Months after mysterious ban, VLC player becomes available in India
Nine months ago, the Indian government mysteriously placed a ban on downloading popular media player VLC. Now, the Ministry of Electronics and Information Technology (MeitY) has lifted the ban on VideoLan's official website. VideoLan had sent a legal notice to the ministry seeking an explanation about the ban. You can now download VLC by visiting the official website.
Why does this story matter?
The ban on downloading VLC has been a head-scratching one. Neither the company knew why it was banned, nor the authorities said anything about it. Indian government has been blocking several apps that allegedly posed a threat to national security. It is a summary process, meaning the companies may not get a chance to defend themselves This reversal showcases the holes in that procedure.
No one knows why the government banned VLC
The ban on downloading VLC has been in existence since February 13 this year. However, the band didn't come to anyone's notice until the Internet Freedom Foundation of India (IFF) highlighted the news. The Indian government is yet to say why it banned the popular media player. IFF's attempt to get an answer about the same by filing an RTI application was in vain.
Chinese hacker group Cicada reportedly exploited VLC to attack victims
The download ban on VLC is believed to be a result of a security warning. In April, security firm Symantec reported that Cicada, a Chinese hacker group, was exploiting VLC to attack computers. Cicada is known for cyber attacks in several countries including India, the US, Canada, Israel, and Hong Kong, among others. However, this hasn't been confirmed yet.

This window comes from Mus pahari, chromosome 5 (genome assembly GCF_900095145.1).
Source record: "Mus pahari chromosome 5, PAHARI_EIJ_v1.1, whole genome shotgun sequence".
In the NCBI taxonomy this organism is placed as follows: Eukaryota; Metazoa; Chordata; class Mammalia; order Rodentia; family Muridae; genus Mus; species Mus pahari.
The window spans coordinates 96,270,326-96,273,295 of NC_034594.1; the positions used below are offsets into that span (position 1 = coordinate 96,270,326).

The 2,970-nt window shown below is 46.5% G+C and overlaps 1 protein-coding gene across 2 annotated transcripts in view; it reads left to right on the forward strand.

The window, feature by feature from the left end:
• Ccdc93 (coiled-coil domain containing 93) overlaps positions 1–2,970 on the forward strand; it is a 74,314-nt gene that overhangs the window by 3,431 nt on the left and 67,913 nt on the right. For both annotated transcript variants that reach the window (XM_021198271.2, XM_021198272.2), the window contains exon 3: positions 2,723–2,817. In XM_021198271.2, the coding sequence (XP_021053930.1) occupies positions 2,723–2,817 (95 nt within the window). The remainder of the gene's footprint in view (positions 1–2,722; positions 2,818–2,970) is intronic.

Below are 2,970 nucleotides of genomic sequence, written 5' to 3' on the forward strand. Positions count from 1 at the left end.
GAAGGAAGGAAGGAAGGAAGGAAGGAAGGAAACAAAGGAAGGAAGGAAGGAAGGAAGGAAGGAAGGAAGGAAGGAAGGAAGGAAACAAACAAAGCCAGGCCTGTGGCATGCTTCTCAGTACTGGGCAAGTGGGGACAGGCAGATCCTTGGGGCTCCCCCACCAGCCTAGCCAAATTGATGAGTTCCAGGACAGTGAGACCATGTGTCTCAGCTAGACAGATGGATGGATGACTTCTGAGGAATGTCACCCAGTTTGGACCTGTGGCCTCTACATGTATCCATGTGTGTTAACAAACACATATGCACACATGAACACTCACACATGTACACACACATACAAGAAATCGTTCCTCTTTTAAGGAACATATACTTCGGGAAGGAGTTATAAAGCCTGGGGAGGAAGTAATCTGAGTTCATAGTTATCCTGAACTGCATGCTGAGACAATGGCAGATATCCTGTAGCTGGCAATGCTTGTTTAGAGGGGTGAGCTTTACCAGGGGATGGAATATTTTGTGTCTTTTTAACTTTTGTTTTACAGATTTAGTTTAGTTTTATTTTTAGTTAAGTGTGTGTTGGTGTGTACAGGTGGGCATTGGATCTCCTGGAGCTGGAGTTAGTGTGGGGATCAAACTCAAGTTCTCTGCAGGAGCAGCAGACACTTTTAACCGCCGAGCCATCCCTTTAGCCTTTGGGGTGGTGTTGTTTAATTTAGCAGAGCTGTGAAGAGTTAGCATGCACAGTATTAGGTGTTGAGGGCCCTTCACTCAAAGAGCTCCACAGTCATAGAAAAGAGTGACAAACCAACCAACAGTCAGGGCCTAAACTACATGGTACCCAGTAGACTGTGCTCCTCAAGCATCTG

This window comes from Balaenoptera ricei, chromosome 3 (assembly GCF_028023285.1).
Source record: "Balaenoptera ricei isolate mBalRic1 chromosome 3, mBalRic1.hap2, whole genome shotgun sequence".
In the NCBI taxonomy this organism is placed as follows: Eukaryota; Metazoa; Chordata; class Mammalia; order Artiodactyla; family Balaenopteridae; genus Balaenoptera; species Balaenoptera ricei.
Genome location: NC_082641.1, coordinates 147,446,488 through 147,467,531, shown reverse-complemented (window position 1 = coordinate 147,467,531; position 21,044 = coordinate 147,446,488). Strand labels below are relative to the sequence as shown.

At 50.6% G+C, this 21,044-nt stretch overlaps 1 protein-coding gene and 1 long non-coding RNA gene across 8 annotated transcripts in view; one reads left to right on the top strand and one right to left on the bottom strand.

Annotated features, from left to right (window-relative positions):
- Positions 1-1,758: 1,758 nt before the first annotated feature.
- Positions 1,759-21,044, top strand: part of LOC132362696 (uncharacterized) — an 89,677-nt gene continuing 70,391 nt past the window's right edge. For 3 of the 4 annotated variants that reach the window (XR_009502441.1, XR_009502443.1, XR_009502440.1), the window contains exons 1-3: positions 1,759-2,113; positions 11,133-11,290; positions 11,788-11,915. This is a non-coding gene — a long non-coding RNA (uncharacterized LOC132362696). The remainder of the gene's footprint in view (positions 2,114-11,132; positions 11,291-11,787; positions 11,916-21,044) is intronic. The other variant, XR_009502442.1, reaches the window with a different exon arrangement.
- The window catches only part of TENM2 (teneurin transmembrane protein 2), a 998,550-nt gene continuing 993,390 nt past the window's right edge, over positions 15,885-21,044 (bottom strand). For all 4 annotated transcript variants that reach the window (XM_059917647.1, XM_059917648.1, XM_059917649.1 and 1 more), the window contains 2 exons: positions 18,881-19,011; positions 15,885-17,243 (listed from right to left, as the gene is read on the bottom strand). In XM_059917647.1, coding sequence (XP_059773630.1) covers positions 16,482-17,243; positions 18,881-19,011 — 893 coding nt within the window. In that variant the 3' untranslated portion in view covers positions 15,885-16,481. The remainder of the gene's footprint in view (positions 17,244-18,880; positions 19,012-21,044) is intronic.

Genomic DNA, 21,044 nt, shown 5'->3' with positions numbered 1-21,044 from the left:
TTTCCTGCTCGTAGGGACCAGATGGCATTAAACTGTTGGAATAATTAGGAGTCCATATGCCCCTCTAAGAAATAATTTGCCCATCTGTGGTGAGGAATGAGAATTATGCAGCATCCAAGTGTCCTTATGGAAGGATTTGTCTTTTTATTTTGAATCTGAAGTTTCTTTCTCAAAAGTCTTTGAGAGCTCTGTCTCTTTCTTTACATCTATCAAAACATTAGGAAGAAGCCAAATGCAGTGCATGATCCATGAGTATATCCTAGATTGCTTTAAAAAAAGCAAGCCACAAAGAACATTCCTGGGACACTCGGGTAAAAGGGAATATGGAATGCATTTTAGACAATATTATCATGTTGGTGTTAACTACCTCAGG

VideoLan threatened the government with legal proceedings
In October, VideoLan and IFF sought answers surrounding the ban through legal means. The government never made the blocking order public. The company sent a legal notice seeking a copy of the order, the reason why it was banned, and a virtual hearing to defend itself. It also threatened the government with legal proceedings if it failed to give proper reasoning.
The government reversed the ban after the legal notice
It seems that the legal notice worked and that VideoLan was able to prove its innocence. The order may have been a mistake, which the government realized only now, but that leads to a different set of questions about the procedural aspects of such bans. Either way, Indians can now access the website, which earlier showed a 404 error, and download the media player.